The Buskers have yet to release a Christmas album, one of the better ways to increase revenue stream, especially if you only record songs already in the public domain–-for the same reason ballet companies put on the Nutcracker and theater companies mount A Christmas Carol every December.
However, in 2012 Paul and I each recorded a track for a New Hampshire Christmas compilation album entitled “Christmas As I See It,” produced and engineered by Matt Marcil. I just re-released my contribution, “Poor Little Jesus,” as a single. And yes, it’s a little sad, focusing as it does on the conditions baby Jesus was born into, conditions we’d want no mother and child to have to go through, while we know millions experience far worse, even.
We hope you have a happy Christmas, Hanukah, Kwanzaa, and/or New Year, but the holidays can be stressful, so don’t feel any worse if, after prolonged exposure to the taste of cloyingly cheerful earworm holiday songs…
"Just hear those sleigh bells jingling, ring-ting-tingaling, too…”
you find yourself wanting a Scroogey astringent palate cleanser. Fortunately, there is a rich tradition of sad Christmas songs out there.
The track that seems to get the heaviest rotation in recent years would have to be John Lennon’s “So This is Christmas:”
“And so this is Christmas, and what have you done…”
–a dreary contribution to the darker holiday song catalog that never spoke to me. [I don’t like “Imagine,” either, but everyone else seems to, so I will leave that sacred cow alone for now]. Then the other day my wife, who was a Joan Baez fan in her childhood, came home singing the old song “Stewball.” Where did that come from? Then we realized we had just heard “So This Is Christmas” while out shopping. Lennon borrowed both the tune and the chord progression:
"Old Stewball was a racehorse, and I wish he were mine
He never drank water, he always drank wine.”
If you know both songs, you will never be able to unhear the mashup again.
I know it gets covered a lot, but I don’t have a problem with Joni Mitchell’s “River:”
"It's coming on Christmas, they’re cutting down trees
They’re putting up reindeer and singin’ songs of joy and peace…”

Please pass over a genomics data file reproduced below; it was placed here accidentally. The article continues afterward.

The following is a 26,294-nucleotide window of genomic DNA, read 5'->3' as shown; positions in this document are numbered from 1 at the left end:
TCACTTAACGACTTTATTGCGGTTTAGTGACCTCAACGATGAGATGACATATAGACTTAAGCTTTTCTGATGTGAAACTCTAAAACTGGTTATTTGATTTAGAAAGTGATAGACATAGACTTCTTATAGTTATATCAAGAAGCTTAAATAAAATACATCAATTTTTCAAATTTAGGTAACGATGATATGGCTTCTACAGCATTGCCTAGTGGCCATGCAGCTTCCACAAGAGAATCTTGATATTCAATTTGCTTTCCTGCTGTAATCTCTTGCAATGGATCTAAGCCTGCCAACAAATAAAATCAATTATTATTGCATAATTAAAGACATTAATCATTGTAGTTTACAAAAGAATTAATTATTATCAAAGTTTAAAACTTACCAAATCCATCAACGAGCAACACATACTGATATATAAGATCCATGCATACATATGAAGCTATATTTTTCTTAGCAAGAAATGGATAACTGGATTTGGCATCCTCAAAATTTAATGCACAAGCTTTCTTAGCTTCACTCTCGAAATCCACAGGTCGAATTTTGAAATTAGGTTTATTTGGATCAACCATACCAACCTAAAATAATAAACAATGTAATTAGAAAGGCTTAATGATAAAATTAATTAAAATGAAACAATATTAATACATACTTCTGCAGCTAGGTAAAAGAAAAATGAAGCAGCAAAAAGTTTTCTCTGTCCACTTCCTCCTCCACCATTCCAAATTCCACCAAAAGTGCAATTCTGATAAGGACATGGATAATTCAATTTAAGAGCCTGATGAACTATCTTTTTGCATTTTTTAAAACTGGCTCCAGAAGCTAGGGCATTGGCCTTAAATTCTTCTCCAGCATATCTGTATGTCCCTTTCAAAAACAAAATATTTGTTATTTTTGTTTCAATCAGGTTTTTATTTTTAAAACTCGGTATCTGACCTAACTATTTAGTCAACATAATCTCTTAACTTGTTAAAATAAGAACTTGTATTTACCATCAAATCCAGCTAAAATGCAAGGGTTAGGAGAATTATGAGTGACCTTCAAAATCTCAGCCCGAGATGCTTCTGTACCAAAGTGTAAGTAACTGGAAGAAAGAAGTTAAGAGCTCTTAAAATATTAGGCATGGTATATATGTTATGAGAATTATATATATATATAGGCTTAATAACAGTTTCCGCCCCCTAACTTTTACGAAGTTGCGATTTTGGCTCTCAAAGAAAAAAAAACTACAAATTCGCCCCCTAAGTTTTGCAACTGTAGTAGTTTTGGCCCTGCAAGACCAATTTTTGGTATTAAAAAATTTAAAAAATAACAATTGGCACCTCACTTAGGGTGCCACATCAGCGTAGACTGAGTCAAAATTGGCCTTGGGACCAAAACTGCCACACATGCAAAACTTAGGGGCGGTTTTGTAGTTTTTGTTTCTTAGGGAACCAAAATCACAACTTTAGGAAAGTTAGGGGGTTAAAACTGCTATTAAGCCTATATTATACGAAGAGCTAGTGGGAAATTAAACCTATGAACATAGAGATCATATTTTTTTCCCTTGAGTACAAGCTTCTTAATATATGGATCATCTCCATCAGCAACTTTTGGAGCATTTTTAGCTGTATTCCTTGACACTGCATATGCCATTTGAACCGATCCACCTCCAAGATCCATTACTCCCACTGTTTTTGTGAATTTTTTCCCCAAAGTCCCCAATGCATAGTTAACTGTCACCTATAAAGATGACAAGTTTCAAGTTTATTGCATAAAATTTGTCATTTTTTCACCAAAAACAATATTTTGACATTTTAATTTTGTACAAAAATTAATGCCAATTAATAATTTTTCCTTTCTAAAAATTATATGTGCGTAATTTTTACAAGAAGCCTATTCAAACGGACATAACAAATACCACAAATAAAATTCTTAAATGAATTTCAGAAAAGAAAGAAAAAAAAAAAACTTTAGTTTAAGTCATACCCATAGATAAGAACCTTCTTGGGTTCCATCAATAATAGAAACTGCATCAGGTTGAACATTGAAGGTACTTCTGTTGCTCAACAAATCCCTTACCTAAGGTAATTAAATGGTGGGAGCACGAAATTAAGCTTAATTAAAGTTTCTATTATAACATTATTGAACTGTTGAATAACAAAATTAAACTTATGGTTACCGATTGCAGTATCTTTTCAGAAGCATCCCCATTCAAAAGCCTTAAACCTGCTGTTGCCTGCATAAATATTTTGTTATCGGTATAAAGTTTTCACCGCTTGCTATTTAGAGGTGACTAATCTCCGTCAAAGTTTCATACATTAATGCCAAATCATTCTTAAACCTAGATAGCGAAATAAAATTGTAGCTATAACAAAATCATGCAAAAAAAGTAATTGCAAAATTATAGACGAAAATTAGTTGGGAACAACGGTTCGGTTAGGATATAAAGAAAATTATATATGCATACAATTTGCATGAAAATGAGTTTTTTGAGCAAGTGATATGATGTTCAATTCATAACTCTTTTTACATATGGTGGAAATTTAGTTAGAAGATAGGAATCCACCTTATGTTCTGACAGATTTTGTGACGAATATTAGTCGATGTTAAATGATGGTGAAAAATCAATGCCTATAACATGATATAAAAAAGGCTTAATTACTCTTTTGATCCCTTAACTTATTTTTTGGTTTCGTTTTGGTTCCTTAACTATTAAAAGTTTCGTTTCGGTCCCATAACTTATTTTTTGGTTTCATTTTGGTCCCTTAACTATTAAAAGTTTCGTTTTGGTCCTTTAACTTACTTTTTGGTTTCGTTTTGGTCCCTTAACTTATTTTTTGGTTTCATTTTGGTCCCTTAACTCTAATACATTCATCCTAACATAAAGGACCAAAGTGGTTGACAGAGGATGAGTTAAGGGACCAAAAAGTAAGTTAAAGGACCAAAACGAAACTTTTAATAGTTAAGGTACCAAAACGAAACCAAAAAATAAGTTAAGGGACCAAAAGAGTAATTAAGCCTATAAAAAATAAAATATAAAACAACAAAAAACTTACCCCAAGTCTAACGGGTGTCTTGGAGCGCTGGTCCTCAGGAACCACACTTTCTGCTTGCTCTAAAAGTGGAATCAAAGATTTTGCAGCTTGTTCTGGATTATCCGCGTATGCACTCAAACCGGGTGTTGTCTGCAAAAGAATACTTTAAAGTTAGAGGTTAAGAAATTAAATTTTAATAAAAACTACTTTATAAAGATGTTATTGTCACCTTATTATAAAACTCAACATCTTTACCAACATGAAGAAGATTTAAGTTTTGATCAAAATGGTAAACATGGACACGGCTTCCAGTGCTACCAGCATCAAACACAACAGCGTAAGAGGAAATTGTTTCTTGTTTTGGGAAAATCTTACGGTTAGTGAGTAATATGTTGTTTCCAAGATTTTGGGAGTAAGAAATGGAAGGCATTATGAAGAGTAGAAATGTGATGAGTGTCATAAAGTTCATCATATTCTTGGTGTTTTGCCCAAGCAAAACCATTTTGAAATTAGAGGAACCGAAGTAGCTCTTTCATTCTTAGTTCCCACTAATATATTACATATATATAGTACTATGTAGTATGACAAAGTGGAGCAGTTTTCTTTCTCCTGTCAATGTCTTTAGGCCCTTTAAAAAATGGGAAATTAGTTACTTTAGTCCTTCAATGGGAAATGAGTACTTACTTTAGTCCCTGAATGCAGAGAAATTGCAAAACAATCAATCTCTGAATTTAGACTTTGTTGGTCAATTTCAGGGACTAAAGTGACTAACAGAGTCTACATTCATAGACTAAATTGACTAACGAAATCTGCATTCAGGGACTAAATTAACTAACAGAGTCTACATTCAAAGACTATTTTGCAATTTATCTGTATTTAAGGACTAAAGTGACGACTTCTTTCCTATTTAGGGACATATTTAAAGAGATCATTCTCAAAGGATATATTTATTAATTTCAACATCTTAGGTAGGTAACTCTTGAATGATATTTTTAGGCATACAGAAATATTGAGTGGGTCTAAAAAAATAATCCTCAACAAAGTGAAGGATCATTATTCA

Vince Guaraldi’s “Christmastime is Here,” laced with major 7ths, is suitably melancholic, which the happy lyrics do not hide in the least. And the country contributions to the genre are numerous, of course. Merle Haggard’s “If We Make it Through December” is a keeper, as is John Prine’s super dry “Christmas In Prison:”
“It was Christmas in prison and the food was real good,
We had turkey and pistols carved out of wood…”
There's "Blue Christmas..." Oh, google “downer Christmas songs;” and you find no end of examples from every genre. Judy Garland’s rendition of “Have Yourself a Merry Little Christmas” from the 1944 film Meet Me In St. Louis pops up on every list. And it's sadder than you remember. But I was surprised to find that the one song that kills me every time didn’t make it onto any lists that I checked out: the Pogues’ “Fairy Tale of New York” with Kirsty Macoll. It’s just too sad; that's Shane McGowan for you, a train wreck you can't look away from, the pain buried by the end in the band's drunken 6/8 carousing. (actually, at around 4:26 they edited in a clip of McGowan, still alive, dancing in 2012; a bloody miracle, which you need if you make it through the whole video).
Merry Christmas! Or not. That's OK, too. We love you whether you are feeling festive or melancholic. Or both at the same time! And thanks for supporting The Buskers in 2017.